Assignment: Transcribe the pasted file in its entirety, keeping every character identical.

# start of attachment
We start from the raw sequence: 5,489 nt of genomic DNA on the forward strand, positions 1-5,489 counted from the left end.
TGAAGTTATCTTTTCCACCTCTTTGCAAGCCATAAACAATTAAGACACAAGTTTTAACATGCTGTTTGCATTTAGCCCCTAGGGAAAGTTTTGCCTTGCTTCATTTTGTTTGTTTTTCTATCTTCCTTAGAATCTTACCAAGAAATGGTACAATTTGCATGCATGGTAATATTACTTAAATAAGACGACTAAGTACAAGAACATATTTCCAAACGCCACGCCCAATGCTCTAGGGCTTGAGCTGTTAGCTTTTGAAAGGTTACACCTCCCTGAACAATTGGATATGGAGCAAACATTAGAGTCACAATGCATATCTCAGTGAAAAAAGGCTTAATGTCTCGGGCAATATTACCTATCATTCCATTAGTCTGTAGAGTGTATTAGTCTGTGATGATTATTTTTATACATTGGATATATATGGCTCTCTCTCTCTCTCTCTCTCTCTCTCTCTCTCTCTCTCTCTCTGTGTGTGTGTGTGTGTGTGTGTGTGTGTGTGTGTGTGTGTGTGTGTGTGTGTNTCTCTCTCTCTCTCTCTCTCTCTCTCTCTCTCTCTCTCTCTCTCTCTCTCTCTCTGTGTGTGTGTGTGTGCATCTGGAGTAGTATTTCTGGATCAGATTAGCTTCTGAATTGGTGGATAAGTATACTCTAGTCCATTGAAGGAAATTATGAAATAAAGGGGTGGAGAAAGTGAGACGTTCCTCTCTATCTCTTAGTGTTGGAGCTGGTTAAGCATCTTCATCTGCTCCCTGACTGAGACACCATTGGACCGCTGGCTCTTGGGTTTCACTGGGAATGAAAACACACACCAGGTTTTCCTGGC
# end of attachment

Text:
We start from the raw sequence: 5,489 nt of genomic DNA on the forward strand, positions 1-5,489 counted from the left end.
TGAAGTTATCTTTTCCACCTCTTTGCAAGCCATAAACAATTAAGACACAAGTTTTAACATGCTGTTTGCATTTAGCCCCTAGGGAAAGTTTTGCCTTGCTTCATTTTGTTTGTTTTTCTATCTTCCTTAGAATCTTACCAAGAAATGGTACAATTTGCATGCATGGTAATATTACTTAAATAAGACGACTAAGTACAAGAACATATTTCCAAACGCCACGCCCAATGCTCTAGGGCTTGAGCTGTTAGCTTTTGAAAGGTTACACCTCCCTGAACAATTGGATATGGAGCAAACATTAGAGTCACAATGCATATCTCAGTGAAAAAAGGCTTAATGTCTCGGGCAATATTACCTATCATTCCATTAGTCTGTAGAGTGTATTAGTCTGTGATGATTATTTTTATACATTGGATATATATGGCTCTCTCTCTCTCTCTCTCTCTCTCTCTCTCTCTCTCTCTCTCTGTGTGTGTGTGTGTGTGTGTGTGTGTGTGTGTGTGTGTGTGTGTGTGTGTGTNTCTCTCTCTCTCTCTCTCTCTCTCTCTCTCTCTCTCTCTCTCTCTCTCTCTCTCTGTGTGTGTGTGTGTGCATCTGGAGTAGTATTTCTGGATCAGATTAGCTTCTGAATTGGTGGATAAGTATACTCTAGTCCATTGAAGGAAATTATGAAATAAAGGGGTGGAGAAAGTGAGACGTTCCTCTCTATCTCTTAGTGTTGGAGCTGGTTAAGCATCTTCATCTGCTCCCTGACTGAGACACCATTGGACCGCTGGCTCTTGGGTTTCACTGGGAATGAAAACACACACCAGGTTTTCCTGGC